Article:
A decalogue is needed to promote policies to transform our cities into healthier and protective living environments.
Covid-19 has unprecedentedly stressed India’s urban centres, highlighting the need to reconnect contemporary urban development with public health that would offer a new dimension to the decision-making framework for healthy and resilient city planning. Going forward, our cities would need to take a closer look at the Covid-19 progression, well-being, inclusion, green recovery and the quality of life for urban residents. An intersectional and collaborative approach is essential to develop an action-oriented strategy that is capable of coping with growing complexities. There is a need to build a possible decalogue for urban policymakers in promoting actions and policies aimed to transform our cities into healthier and protective living environments:
Cities would need to prioritise mainstream public health as a part of their urban development framework. There is a need to rethink about the efficacies of planning standards and the processes of master planning, local plans, URDPFI guidelines, other development plans, etc., for human health. Covid-19 has already altered our travel patterns and the way we live and socialise. The policy landscape is changing and post-Covid urbanism is putting people at the centre of urban transformation. Today, access is considered to be more important than just mobility. A new urban-planning paradigm called the ‘15-minute city’ is increasingly gaining popularity. Under this model, cities are attempting to provide their residents with essential services at walkable proximity. A few cities are on a spur to reclaim back their streets/motorways and convert them for more human-centric usage.
Besides, cities also need to embrace evolving components such as Covid-19 care services, temperature screening in public realm, spatial guidelines for containment against communicable diseases, social distancing and crowd control, health-emergency preparedness and sanitisation in their planning process.
Cities would need to realign their municipal budgets for creation and operation of urban health amenities. There is a need to converge ongoing efforts under a single city health plan and leverage innovative financing mechanisms to overcome the challenges of urban health infrastructure investment for building a robust healthcare system.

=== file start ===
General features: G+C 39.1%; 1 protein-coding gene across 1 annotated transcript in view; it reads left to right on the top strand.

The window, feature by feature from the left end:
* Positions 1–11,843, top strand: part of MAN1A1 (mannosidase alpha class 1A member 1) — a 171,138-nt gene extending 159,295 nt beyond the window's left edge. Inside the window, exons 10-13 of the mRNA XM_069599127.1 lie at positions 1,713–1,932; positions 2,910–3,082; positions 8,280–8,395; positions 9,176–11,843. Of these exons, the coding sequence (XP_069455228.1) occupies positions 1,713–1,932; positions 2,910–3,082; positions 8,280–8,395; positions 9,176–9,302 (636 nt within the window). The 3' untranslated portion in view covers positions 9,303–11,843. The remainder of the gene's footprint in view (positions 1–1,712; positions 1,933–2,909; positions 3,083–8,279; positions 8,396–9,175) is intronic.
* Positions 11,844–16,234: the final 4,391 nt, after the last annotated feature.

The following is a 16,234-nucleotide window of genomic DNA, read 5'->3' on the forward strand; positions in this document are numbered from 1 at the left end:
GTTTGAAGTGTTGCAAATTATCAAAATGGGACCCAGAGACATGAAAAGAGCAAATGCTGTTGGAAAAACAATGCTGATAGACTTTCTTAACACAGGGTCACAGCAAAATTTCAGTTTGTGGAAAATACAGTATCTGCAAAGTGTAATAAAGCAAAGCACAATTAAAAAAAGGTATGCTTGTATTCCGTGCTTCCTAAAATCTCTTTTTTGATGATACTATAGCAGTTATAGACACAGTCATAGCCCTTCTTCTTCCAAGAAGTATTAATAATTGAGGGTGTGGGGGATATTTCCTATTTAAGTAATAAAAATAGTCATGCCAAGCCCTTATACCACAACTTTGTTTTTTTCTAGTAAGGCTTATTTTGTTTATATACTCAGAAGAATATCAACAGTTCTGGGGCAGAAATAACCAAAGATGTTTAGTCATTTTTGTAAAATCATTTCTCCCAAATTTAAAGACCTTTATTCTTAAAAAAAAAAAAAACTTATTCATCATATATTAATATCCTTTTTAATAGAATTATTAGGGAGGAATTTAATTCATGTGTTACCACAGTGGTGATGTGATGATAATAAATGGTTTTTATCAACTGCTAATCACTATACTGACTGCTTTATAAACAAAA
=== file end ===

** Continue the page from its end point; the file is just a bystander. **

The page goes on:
Cities should promptly integrate smart technology and digital platforms. While ‘war rooms’ would become a must-have for crisis management, unified digital platforms would make delivery of basic urban services (such as water supply, solid waste management and sanitation) intelligent and citizen centric. Covid-19 has led to a wide adoption of digital platforms for health monitoring (Singapore’s Trace Together, India’s Arogya Setu, etc.,) which can be further strengthened and integrated to enable evidence-based decision making.
Cities need to innovate with their legacy data, open data and advance analytics to build resilience. Efficient and capable healthcare and surveillance systems alone are not sufficient to ensure success during crises. Cities need to build on open-data platforms, simulative health-risk models, comprehensive citizen health indexes, community screening, asset optimisation, traceability and visibility to the supply chain of public resources, and vulnerability hot spotting to proactively combat future health and allied risks.
There is an urgent imperative to start strengthening basic urban services at the smallest urban unit through formulating neighbourhood service plans for assessing self-sufficiency, adequacy and equitable distribution of basic urban amenities such as potable water, effective sanitation services, reliable solid waste and drainage management, and shelter, along with access to education, employment, food and healthcare services as priority activities.